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Programmed Death of Tendon Cells May Explain Tendinopathy

In 1998, researchers received the Nobel Prize in medicine for their discovery of a molecule called nitric oxide. This molecule is made up of one nitrogen (N) and one oxygen (O) atom. It is present in all mammals, including humans. It is NOT the same as nitrous oxide (N2O), the laughing gas used by dentists.

Nitric oxide does many, many things in the body. For example, it acts like teflon in the blood vessels. It keeps the blood moving smoothly and prevents plaque build-up that causes atherosclerosis. It helps with long-term memory, sexual function, nerve transmission, and boosts the immune system function. Scientists have since discovered that it also plays a role in wound healing for fractures and tendon damage.

Now in a startling turn around, researchers from England have discovered nitric oxide may have a negative part to play in the development of tendinopathy. Their focus was on the Achilles tendon of the foot. The Achilles is at the end of the gastrocnemius (calf) muscle and inserts or attaches into the calcaneus (heel) bone of the foot. Tendinopathy refers to a degenerative process in the tissues without inflammation.

As it turns out, nitric oxide causes apoptosis or cell death. This is a programmed or predetermined cell death. That's all part of the natural body function that gets rid of old cells to make way for new, healthier cells.

When apoptosis occurs, the dying cell doesn't dump any of its contents, which is what would happen if there was damage to tendon cells from trauma as a result of injury or overuse. It's those released enzymes in injured cells that signal inflammation and a repair sequence.In the case of apoptosis, the old cell orchestrates its own death without release of its contents.

Now how does all this fit with Achilles tendon problems? Well, with trauma and especially overuse injuries, the body releases more nitric oxide than usual. While a certain amount of nitric oxide is good, like anything else, too much of a good thing (i.e., nitric oxide) can go south. Overproduction of nitric oxide becomes toxic to the tendon tissue and sets up excessive apoptosis.

The result? Achilles tendinopathy. The incidence of these injuries in more and more adults is suggested to be the result of more people engaging in sports and recreational activities. But biomechanical factors and training errors also contribute to the problem.

And to add to the data collected, it appears that nitric oxide-induced apoptosis leading to achilles tendinopathy affects more than just the aging or overzealous athlete -- it seems that folks with diabetes, hypertension, or obesity are also at risk for tendinopathy.

Just exactly what is the effect of nitric oxide on the tendon tissue? To find out, scientists studied samples of tissue taken from 14 patients with Achilles tendinopathy. They compared these samples with tissue collected from normal, healthy Achilles tendons in the same patients.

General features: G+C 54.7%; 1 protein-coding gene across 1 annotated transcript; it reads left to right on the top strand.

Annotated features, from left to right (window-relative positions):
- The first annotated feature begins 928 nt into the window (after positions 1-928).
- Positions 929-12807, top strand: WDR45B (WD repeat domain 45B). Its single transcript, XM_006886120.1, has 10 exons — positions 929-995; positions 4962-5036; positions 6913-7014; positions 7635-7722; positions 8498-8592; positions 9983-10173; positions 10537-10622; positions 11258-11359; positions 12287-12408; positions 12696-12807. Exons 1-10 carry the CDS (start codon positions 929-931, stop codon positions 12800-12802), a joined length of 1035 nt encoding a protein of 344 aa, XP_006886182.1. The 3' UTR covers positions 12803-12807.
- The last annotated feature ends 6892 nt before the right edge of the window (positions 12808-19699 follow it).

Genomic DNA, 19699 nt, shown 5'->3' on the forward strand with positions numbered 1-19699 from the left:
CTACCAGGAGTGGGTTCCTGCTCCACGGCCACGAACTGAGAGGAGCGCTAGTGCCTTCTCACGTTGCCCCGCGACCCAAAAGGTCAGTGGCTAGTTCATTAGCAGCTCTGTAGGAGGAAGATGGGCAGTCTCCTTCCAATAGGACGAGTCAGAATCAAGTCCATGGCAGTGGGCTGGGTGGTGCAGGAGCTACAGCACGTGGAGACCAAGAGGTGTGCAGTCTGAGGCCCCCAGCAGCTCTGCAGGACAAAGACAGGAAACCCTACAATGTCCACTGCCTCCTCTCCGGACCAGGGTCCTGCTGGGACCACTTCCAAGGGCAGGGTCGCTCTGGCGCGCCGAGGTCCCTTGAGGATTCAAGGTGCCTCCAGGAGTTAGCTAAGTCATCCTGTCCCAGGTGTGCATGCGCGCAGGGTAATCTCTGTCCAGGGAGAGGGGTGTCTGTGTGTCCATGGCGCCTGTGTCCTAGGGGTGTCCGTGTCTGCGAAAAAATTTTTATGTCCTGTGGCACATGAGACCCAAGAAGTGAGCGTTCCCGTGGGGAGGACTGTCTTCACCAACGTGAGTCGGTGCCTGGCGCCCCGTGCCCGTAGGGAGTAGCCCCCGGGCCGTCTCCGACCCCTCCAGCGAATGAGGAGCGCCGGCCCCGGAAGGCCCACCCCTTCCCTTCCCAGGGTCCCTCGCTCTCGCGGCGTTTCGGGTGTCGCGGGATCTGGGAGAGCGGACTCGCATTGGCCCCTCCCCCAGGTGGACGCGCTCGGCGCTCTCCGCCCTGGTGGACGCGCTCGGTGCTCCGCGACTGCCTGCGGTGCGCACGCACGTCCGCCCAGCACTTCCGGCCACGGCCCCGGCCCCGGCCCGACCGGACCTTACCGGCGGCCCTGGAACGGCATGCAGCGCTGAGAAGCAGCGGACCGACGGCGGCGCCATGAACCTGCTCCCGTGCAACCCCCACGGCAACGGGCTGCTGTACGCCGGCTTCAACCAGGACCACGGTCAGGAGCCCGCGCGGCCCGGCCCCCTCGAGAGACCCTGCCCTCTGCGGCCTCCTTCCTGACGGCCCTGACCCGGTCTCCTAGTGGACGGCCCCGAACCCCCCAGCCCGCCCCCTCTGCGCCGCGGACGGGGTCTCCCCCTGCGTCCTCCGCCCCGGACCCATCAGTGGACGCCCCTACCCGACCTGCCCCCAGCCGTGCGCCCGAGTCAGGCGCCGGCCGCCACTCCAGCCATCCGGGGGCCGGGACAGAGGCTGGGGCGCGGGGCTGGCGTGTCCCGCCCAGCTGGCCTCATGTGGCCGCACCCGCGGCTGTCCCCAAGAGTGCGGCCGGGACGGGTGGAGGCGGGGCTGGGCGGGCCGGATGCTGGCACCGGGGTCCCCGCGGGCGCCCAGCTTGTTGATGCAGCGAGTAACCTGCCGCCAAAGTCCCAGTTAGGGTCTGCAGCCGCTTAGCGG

The samples were sent to the lab where they were examined and analyzed. Three separate types of cells were measured. These included caspase-3 cells, TUNEL cells, and inducible nitric oxide synthase (iNOS) -- all three cell types are released at the time of cell death (apoptosis).

They found a significant increase in all three cell types in the tendon with tendinopathy. These results suggest that a larger number of cells in the diseased tendon were undergoing apoptosis. The natural conclusion is that apoptosis is a part of the reason why Achilles tendinopathy occurs.

Since many studies have proven there are no inflammatory cells present in chronically painful tendons, there must be some other mechanism to explain what's going on. That's where this idea that nitric oxide-induced apoptosis may be the pathway by which tendinopathies develop.

If scientists can solve the mystery of what's happening at the cellular level, then it might be possible to find faster and more effective ways to treat tendon problems. Other studies have shown excessive apoptosis in tendons just before they ruptured, so maybe there will even be a way to prevent tendon injuries with this new knowledge.

There still remain many unanswered questions and conflicting information about nitric oxide, how it works, and what effects it has on tissues. For now, the results of this study add a bit more information. Too much nitric oxide from high-strain mechanical loading on a tendon may be harmful to the tendon healing process.

The authors conclude that the release of excess nitric oxide might be the reason tendinopathy occurs when there's no obvious inflammation. Hopefully, future studies will continue to unravel and solve the complete mystery so we can get on with the business of finding ways to prevent (or treat) tendon problems.


Christopher J. Pearce, FRCS(Tr&Orth), MFSEM(UK), et al. Is Apoptosis the Cause of Noninsertional Achilles Tendinopathy? In The American Journal of Sports Medicine. December 2009. Vol. 37. No. 12. Pp. 2440-2444.

12/10/2009

*Disclaimer:* The information contained herein is compiled from a variety of sources. It may not be complete or timely. It does not cover all diseases, physical conditions, ailments or treatments. The information should NOT be used in place of visit with your healthcare provider, nor should you disregard the advice of your health care provider because of any information you read in this topic.
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